Belfast Telegraph

Grieving fathers need help too, says parent whose child was stillborn

John and Claire Haire with their twin sons Charlie, who was stillborn, and Bobby who survived
John and Claire Haire with their twin sons Charlie, who was stillborn, and Bobby who survived
Their hands together
John and Claire pictured with their twin sons Charlie who was still born and Bobby who survived
Donna Deeney

By Donna Deeney

A man whose son was stillborn last year said more recognition needs to be given to grieving fathers when their child dies.

John Haire and his wife Claire from Londonderry were ecstatic when they discovered they were expecting twins in September 2018 but their joy turned to heartache when Claire went into premature labour at 31 weeks.

Tragically one of their little sons Charlie was stillborn and while his brother Bobby survived, he spent five weeks in the Special Care Baby Unit at Altnagelvin Hospital.

To mark Stillbirth and Neonatal Deaths (SANDS) awareness week, Mr Haire said men in particular should be encouraged to talk more about their grief.

He said that while there have been incredible improvements in how families who have lost a baby before or soon after birth are treated while in hospital, more needs to be done to support them when they go home including specialised counselling.

Speaking to the Belfast Telegraph, Mr Haire said: "Ten days before Claire went into labour at 31 weeks, we had a routine scan and all was well with both babies so it was devastating for us that Charlie didn't make it.

"September 24, 2018 will always be a day of such mixed emotions for us, we lost Charlie but we had Bobby and we were thankful for that.

"It was really harrowing, so hard and even now it is still crazy thinking about it.

"We had two days with Charlie in the Lavender Suite in Altnagelvin which is a special unit in the ante-natal ward for families whose children have died where they can spend time with their baby away from a ward where they would hear other people's babies crying.

"We stayed there until Charlie had to go to Belfast for a post-mortem but then we came home and that's when it got really hard."

Mr Haire continued: "We organised Charlie's funeral ourselves which was important to us because we knew there was going to be so few things we would get to do for him.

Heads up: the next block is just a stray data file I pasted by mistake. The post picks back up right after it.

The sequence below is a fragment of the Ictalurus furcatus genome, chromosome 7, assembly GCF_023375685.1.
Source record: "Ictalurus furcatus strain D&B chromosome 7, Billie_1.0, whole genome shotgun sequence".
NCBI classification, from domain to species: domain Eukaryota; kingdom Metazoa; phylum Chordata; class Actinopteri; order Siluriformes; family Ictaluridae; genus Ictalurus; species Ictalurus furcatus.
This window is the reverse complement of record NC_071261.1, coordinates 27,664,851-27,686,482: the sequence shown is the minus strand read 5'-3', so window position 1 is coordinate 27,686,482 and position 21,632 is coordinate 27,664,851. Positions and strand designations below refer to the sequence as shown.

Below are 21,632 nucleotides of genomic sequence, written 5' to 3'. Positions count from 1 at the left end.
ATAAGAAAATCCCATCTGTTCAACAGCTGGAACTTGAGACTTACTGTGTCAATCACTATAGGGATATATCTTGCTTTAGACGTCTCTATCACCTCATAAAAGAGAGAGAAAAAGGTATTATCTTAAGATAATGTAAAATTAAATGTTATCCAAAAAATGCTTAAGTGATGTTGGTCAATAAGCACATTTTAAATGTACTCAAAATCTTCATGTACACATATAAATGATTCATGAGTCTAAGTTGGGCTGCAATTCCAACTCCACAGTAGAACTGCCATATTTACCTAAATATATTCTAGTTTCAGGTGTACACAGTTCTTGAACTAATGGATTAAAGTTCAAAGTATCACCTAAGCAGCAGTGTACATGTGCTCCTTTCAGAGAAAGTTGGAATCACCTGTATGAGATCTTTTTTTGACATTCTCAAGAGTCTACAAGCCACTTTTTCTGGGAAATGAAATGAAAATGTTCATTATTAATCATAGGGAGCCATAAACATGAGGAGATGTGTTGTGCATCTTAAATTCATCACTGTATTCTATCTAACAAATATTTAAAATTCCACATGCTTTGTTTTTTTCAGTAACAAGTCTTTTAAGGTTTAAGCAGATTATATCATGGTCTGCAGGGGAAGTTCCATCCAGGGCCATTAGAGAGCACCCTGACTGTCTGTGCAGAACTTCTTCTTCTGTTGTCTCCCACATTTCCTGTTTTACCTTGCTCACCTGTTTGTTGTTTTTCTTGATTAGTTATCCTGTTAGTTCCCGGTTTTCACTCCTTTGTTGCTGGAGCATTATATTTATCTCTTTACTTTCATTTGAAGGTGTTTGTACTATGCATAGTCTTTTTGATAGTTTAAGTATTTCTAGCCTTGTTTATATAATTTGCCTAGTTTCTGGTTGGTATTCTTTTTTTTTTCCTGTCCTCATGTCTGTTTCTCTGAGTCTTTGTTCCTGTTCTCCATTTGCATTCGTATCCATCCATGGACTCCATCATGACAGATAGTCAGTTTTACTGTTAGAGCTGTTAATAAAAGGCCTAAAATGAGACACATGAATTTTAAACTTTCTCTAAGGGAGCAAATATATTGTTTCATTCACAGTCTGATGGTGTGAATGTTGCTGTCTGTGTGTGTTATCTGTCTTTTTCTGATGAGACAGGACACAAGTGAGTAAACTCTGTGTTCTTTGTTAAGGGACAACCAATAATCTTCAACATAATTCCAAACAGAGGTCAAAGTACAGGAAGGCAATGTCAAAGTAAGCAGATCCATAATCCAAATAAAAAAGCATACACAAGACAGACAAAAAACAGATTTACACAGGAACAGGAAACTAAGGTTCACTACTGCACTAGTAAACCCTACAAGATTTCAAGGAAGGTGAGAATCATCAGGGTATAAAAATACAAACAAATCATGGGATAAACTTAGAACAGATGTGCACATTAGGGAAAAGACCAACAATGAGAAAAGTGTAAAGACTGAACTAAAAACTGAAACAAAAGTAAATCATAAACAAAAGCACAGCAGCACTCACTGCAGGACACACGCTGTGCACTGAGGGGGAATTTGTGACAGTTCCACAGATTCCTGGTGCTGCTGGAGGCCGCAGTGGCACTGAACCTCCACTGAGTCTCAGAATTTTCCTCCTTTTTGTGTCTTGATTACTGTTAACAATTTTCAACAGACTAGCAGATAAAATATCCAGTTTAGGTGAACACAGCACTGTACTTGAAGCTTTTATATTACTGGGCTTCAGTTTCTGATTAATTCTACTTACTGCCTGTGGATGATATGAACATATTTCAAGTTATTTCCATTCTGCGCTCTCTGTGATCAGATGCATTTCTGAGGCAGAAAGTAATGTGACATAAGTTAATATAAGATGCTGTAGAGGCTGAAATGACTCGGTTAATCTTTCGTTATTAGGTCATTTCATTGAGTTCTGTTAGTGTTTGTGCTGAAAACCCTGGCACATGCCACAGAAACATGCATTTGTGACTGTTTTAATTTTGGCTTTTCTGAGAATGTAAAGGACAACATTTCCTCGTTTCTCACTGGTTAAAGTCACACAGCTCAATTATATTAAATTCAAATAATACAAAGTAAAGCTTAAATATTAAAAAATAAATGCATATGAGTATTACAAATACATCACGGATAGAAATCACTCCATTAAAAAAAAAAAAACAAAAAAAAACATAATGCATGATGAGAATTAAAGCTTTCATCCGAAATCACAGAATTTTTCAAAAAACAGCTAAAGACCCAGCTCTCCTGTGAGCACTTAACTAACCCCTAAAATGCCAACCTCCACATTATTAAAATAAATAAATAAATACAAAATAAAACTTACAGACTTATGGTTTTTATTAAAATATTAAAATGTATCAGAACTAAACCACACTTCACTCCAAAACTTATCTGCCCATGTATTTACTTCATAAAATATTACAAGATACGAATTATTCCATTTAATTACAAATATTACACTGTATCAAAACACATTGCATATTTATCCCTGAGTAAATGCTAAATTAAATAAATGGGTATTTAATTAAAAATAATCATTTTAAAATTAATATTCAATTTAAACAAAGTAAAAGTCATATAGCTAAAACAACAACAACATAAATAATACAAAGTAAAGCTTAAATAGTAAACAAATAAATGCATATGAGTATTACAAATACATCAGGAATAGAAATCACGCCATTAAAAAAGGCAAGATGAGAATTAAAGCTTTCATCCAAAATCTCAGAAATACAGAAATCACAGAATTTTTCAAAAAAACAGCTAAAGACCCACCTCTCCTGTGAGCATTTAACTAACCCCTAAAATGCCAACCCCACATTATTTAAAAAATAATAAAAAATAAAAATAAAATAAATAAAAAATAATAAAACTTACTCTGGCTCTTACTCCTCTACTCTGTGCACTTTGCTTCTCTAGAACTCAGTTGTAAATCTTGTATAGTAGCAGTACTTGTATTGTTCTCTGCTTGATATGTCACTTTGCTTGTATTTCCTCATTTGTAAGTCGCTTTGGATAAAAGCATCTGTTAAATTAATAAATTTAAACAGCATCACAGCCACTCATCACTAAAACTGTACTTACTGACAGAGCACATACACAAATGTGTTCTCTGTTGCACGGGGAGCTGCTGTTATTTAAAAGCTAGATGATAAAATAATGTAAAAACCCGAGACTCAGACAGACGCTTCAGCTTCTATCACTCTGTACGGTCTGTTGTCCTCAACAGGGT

"While we were doing this, we were trying to spend time with Bobby too so it was a real roller-coaster and it still is.

"Things have improved so much for parents from years ago because then you would have been handed a leaflet and told 'ring this number, if you need to' but there is still so much that could be done.

"When your child dies there is a big focus on the mother for understandable reasons, but fathers have lost their child too and will be struggling.

"Men are expected to be strong and not talk about their grief but that's not healthy.

"When you leave hospital there is nothing out there unless you know how to search for it and when you are in the depths of such grief you are not in the right frame of mind to look for stuff.

"I would like to see some sort of a check up service for parents who have lost their child, even a call a month on to say 'how are you getting on? Do you need to speak to a counsellor?'"

A number of events will be held in Derry to mark Stillbirth and Neonatal Death Awareness week where Mr and Mrs Haire will gather along with other parents in the same position to remember their children.

Mr Haire continued: "Losing Charlie was such a shock to us because he was doing grand in the scan we had 10 days before he was born but the post mortem showed he passed away around four days before Claire went into labour.

"We are still coming to terms with not having him in our lives and every milestone that Bobby reaches, it is impossible not to think about Charlie but that is the way it will always be.

"Bobby has started this funny bum shuffle which is hilarious to watch but while I am laughing at Bobby, in my mind too I am wondering if Charlie would have done the same.

"Charlie is and always will be a big part of our family and that is the same for all parents who have lost a child.

"He is always in our hearts and in our minds but it is good that during a week like this, other people can know Charlie was here too, even if it was for such a short time but while he was here, he made a mark."

A Service of Thanksgiving and Remembering organised by the Western Trust in the MDEC Building of Altnagelvin Hospital on Sunday, October 13 at 3pm and a Wave Of Light gathering will take place at the Peace Bridge on Tuesday, October 15 at 6.45pm organised by SANDS. People attending this event are asked to bring a candle.

Belfast Telegraph


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